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I need some telescope advice.

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posted on Apr, 13 2010 @ 03:52 AM
Well after 3 years of studying astronomy, I will finally be able to buy a telescope here in the next couple weeks but I literally know almost nothing about telescopes.

I plan on spending anywhere from 300-500$ on the telescope itself, a set of lenses and possibly anything else that is suggested to me. I'm majoring in astrophysics so the telescope will be put to much use.

My question is what kind of telescope should I look for? Refracting or reflecting? If I wanted to take pictures in the future is it wise to maybe think ahead now? I don't know how exactly cameras are attached but my girlfriend owns a few that are capable of awesome pictures and I would like to use those in the future. Aside from a set of lenses, are there any other little accessories I might want to pick up?

Any help would be appreciated. If anyone has any specific telescopes in mind please let me know the model and company.


posted on Apr, 13 2010 @ 04:18 AM
Def can help you here. im 35, been into astronomy since i was 11. Got my first telescope when i was 13, a celestron 4.5 inch reflector.
Well, do research before buying anything! And know what you want, but it can become an expensive hobby, mostly in eyepieces.
A refractor, gives the clearest views, but you wont find them over 5 inches, and their notoriously expensive for what your getting.
A reflector, yuor best bet, big and bulky, give you the closest powerful views, hence forth thier known as 'light buckets'. Youget way more per aperture compared to refractors. Most are dobsonian mounted, meaing thier in a base that turns 360 degrees. You can refit them to use 2 inch eyepieces instead of 1.25 inch. They will without question give you yuor bang for yuor buck. The downside is, their unpractical to put on any kind of mount, since they still come in longish tubes, theymsot liekly will be usntable, unless you invest a few grand in a sturdy base.
Then, commonly are cassegrains. Yup thier a few thousand, but are typicaly fork mounted and do track objects across the sky secifically for photography. An example would be like Mead schmiddt cassegrains. But hey go for $900 and up used* $1,400 brand new,a nd thats jsut for an 8 inch. Refractors take the incoming objects light, and project it right through the eyepice. Reflectors bounce the light image off a primary mirror, off a 2ndary mirror, then into the eyepice.
cassigrains, on front lens, have a black ring, thats its 2ndary mirror, which is manufactured on the outside of the lens, so its just a slight drop in percentage of light, the light is bounced back and forth 3 times inside the tube before it gets tot he eyepice. but at least thier sturdy on forkmounts.
eyepices, arnt that bad, but Naglers are viewed as the best eyepices available.but be prepaired to spend major $$$ on one..typically they go for $240 and up! really, you can go to or, and find a 5 or 6 elemnt eyepiece for $30 or $40 and up. remember, the lower the mm numbered eyepice, the more detail and closer the object will be..the higher the mm number the farther away it kinda appears, thier wide feild eyepices, meaning thier used to observe objects over a wide area. their are some with exit pupil holes, so yuo dont strain the hell out of your eye, cost a bit mor, but well worth it for any astornomer.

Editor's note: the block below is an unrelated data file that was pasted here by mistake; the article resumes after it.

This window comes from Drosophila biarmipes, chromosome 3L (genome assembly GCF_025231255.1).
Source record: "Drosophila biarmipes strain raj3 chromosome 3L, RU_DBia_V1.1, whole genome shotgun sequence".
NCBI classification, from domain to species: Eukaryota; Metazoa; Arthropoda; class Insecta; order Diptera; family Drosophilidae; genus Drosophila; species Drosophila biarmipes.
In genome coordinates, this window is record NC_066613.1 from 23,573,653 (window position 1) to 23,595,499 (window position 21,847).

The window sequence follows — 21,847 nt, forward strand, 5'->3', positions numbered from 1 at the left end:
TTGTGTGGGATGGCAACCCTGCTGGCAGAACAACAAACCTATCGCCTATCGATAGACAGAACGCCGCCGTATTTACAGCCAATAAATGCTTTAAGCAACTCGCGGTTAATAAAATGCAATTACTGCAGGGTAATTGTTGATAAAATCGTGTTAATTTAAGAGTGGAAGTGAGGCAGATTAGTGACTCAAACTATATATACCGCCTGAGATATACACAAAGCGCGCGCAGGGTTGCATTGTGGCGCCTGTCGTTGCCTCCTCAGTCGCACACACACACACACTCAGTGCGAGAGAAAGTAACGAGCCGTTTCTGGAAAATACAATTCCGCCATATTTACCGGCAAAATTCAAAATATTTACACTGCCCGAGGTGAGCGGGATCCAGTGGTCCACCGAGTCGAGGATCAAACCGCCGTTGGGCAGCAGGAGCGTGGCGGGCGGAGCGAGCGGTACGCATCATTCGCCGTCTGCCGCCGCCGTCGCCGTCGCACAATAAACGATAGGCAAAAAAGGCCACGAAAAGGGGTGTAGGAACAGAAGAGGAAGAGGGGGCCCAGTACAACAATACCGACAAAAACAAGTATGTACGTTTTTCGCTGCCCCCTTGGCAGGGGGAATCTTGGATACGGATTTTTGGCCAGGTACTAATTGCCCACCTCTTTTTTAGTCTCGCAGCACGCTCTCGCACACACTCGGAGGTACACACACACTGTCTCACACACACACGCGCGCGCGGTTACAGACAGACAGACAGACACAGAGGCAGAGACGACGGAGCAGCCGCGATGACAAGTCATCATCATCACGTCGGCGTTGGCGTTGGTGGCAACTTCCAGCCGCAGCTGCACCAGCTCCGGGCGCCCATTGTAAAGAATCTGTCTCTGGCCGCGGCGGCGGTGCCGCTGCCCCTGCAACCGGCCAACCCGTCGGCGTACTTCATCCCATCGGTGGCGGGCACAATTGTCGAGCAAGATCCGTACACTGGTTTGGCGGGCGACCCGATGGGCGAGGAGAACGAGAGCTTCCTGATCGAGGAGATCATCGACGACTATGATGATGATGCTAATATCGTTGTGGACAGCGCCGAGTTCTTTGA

MY advice...go to or thiers also discovery
remember also, the bigger the scope the more yuo will see. DOnot expect too see all those bight reds, oranges, yellows, blues with galaxys, nebulas ect. even witht he largest telescopes on earth! thiers almost no color. The only way yuo will get color, is tracking the object through the ky, and letting its light build up on film. nowadays, their portable PC, software linked up to it. The only real colors you will see, are on the planets. an 8 inch reflfector will show much more detail than a 4 inch refractor. for a backyard scope, anyting over 12.5 inches is considered impractical, because of atmospheric dustrbaces. Mead has a starfinder 16 inch scope, whcih used to come on a mount, but it was very very weak, and often counted suport the weight of the scope, so thats why yuo will only find them in dobsonian models. its just too big and heavy, unless you have a small backyard observatory you made the fine.
for cameras, i never got into it, but read tons. most traditional astrophotographers, liek to use an old model camera not found anymore..a 35mm with a T fitting on the eyepice, and a thumb click device to the camera, allowing the shutter to stay open as long as yuo like. all cameras today ars SLR's..the shutter will only stay open for 7 to 15 seconds, when maybe yuo need 35 minutes or more. they cannot perfrom that.